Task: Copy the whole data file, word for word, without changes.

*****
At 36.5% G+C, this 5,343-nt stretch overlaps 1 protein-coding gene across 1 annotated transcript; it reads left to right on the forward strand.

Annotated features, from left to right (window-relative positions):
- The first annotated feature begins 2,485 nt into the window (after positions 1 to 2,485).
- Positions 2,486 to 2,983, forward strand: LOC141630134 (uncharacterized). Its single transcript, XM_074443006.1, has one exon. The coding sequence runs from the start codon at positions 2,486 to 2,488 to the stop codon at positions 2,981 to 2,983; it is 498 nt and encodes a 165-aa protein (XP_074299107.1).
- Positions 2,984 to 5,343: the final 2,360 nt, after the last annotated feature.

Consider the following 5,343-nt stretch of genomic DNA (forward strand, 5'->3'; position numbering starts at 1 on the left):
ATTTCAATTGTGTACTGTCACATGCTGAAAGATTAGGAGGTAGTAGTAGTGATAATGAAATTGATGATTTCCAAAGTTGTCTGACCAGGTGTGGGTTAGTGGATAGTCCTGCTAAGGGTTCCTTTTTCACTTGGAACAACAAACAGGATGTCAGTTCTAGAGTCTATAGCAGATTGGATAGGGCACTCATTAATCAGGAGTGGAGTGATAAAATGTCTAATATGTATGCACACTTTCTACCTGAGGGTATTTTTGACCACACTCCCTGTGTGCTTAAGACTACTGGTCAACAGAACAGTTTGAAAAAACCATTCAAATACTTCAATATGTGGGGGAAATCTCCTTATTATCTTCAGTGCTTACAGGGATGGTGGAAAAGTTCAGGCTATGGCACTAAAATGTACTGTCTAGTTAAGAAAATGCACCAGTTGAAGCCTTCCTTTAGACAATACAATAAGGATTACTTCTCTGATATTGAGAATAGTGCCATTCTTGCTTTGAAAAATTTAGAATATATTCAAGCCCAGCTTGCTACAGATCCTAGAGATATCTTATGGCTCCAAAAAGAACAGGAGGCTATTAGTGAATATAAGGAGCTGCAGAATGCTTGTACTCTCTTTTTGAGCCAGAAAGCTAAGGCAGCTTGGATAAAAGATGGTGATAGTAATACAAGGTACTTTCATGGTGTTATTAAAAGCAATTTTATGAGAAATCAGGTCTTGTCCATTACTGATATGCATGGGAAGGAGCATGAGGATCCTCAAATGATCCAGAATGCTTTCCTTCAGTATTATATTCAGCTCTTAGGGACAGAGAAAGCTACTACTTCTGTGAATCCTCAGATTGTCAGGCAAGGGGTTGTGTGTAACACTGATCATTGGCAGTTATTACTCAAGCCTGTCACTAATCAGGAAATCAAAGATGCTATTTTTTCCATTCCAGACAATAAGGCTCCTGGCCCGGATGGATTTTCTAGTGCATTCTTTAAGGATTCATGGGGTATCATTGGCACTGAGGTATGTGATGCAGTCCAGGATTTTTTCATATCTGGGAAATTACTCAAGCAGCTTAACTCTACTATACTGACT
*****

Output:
At 36.5% G+C, this 5,343-nt stretch overlaps 1 protein-coding gene across 1 annotated transcript; it reads left to right on the forward strand.

Annotated features, from left to right (window-relative positions):
- The first annotated feature begins 2,485 nt into the window (after positions 1 to 2,485).
- Positions 2,486 to 2,983, forward strand: LOC141630134 (uncharacterized). Its single transcript, XM_074443006.1, has one exon. The coding sequence runs from the start codon at positions 2,486 to 2,488 to the stop codon at positions 2,981 to 2,983; it is 498 nt and encodes a 165-aa protein (XP_074299107.1).
- Positions 2,984 to 5,343: the final 2,360 nt, after the last annotated feature.

Consider the following 5,343-nt stretch of genomic DNA (forward strand, 5'->3'; position numbering starts at 1 on the left):
ATTTCAATTGTGTACTGTCACATGCTGAAAGATTAGGAGGTAGTAGTAGTGATAATGAAATTGATGATTTCCAAAGTTGTCTGACCAGGTGTGGGTTAGTGGATAGTCCTGCTAAGGGTTCCTTTTTCACTTGGAACAACAAACAGGATGTCAGTTCTAGAGTCTATAGCAGATTGGATAGGGCACTCATTAATCAGGAGTGGAGTGATAAAATGTCTAATATGTATGCACACTTTCTACCTGAGGGTATTTTTGACCACACTCCCTGTGTGCTTAAGACTACTGGTCAACAGAACAGTTTGAAAAAACCATTCAAATACTTCAATATGTGGGGGAAATCTCCTTATTATCTTCAGTGCTTACAGGGATGGTGGAAAAGTTCAGGCTATGGCACTAAAATGTACTGTCTAGTTAAGAAAATGCACCAGTTGAAGCCTTCCTTTAGACAATACAATAAGGATTACTTCTCTGATATTGAGAATAGTGCCATTCTTGCTTTGAAAAATTTAGAATATATTCAAGCCCAGCTTGCTACAGATCCTAGAGATATCTTATGGCTCCAAAAAGAACAGGAGGCTATTAGTGAATATAAGGAGCTGCAGAATGCTTGTACTCTCTTTTTGAGCCAGAAAGCTAAGGCAGCTTGGATAAAAGATGGTGATAGTAATACAAGGTACTTTCATGGTGTTATTAAAAGCAATTTTATGAGAAATCAGGTCTTGTCCATTACTGATATGCATGGGAAGGAGCATGAGGATCCTCAAATGATCCAGAATGCTTTCCTTCAGTATTATATTCAGCTCTTAGGGACAGAGAAAGCTACTACTTCTGTGAATCCTCAGATTGTCAGGCAAGGGGTTGTGTGTAACACTGATCATTGGCAGTTATTACTCAAGCCTGTCACTAATCAGGAAATCAAAGATGCTATTTTTTCCATTCCAGACAATAAGGCTCCTGGCCCGGATGGATTTTCTAGTGCATTCTTTAAGGATTCATGGGGTATCATTGGCACTGAGGTATGTGATGCAGTCCAGGATTTTTTCATATCTGGGAAATTACTCAAGCAGCTTAACTCTACTATACTGACT